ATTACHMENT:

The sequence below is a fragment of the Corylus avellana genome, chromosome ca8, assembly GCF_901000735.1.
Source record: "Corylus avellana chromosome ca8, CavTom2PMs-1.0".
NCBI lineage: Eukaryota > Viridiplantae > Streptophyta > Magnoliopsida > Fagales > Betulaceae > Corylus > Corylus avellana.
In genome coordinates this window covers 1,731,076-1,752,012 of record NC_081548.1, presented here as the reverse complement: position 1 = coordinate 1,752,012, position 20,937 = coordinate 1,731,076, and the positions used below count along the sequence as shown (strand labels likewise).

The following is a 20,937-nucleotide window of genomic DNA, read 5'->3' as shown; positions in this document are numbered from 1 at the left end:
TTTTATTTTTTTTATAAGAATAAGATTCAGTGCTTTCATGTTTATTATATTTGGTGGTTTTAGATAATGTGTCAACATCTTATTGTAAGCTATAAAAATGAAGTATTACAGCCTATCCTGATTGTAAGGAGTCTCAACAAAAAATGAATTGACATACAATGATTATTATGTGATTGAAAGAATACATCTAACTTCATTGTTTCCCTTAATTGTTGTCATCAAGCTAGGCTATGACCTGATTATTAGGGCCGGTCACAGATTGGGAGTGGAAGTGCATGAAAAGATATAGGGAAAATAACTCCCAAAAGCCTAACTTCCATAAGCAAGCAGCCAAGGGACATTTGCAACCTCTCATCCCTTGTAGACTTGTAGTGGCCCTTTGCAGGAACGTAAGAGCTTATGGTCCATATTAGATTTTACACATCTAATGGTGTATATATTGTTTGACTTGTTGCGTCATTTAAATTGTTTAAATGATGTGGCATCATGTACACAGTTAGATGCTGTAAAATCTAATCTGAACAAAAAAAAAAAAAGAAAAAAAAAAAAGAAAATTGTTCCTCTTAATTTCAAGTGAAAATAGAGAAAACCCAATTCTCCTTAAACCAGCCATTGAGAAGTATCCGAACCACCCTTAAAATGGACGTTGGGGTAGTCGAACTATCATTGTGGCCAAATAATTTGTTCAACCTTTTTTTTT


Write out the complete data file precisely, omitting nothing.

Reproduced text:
The sequence below is a fragment of the Corylus avellana genome, chromosome ca8, assembly GCF_901000735.1.
Source record: "Corylus avellana chromosome ca8, CavTom2PMs-1.0".
NCBI lineage: Eukaryota > Viridiplantae > Streptophyta > Magnoliopsida > Fagales > Betulaceae > Corylus > Corylus avellana.
In genome coordinates this window covers 1,731,076-1,752,012 of record NC_081548.1, presented here as the reverse complement: position 1 = coordinate 1,752,012, position 20,937 = coordinate 1,731,076, and the positions used below count along the sequence as shown (strand labels likewise).

The following is a 20,937-nucleotide window of genomic DNA, read 5'->3' as shown; positions in this document are numbered from 1 at the left end:
TTTTATTTTTTTTATAAGAATAAGATTCAGTGCTTTCATGTTTATTATATTTGGTGGTTTTAGATAATGTGTCAACATCTTATTGTAAGCTATAAAAATGAAGTATTACAGCCTATCCTGATTGTAAGGAGTCTCAACAAAAAATGAATTGACATACAATGATTATTATGTGATTGAAAGAATACATCTAACTTCATTGTTTCCCTTAATTGTTGTCATCAAGCTAGGCTATGACCTGATTATTAGGGCCGGTCACAGATTGGGAGTGGAAGTGCATGAAAAGATATAGGGAAAATAACTCCCAAAAGCCTAACTTCCATAAGCAAGCAGCCAAGGGACATTTGCAACCTCTCATCCCTTGTAGACTTGTAGTGGCCCTTTGCAGGAACGTAAGAGCTTATGGTCCATATTAGATTTTACACATCTAATGGTGTATATATTGTTTGACTTGTTGCGTCATTTAAATTGTTTAAATGATGTGGCATCATGTACACAGTTAGATGCTGTAAAATCTAATCTGAACAAAAAAAAAAAAAGAAAAAAAAAAAAGAAAATTGTTCCTCTTAATTTCAAGTGAAAATAGAGAAAACCCAATTCTCCTTAAACCAGCCATTGAGAAGTATCCGAACCACCCTTAAAATGGACGTTGGGGTAGTCGAACTATCATTGTGGCCAAATAATTTGTTCAACCTTTTTTTTT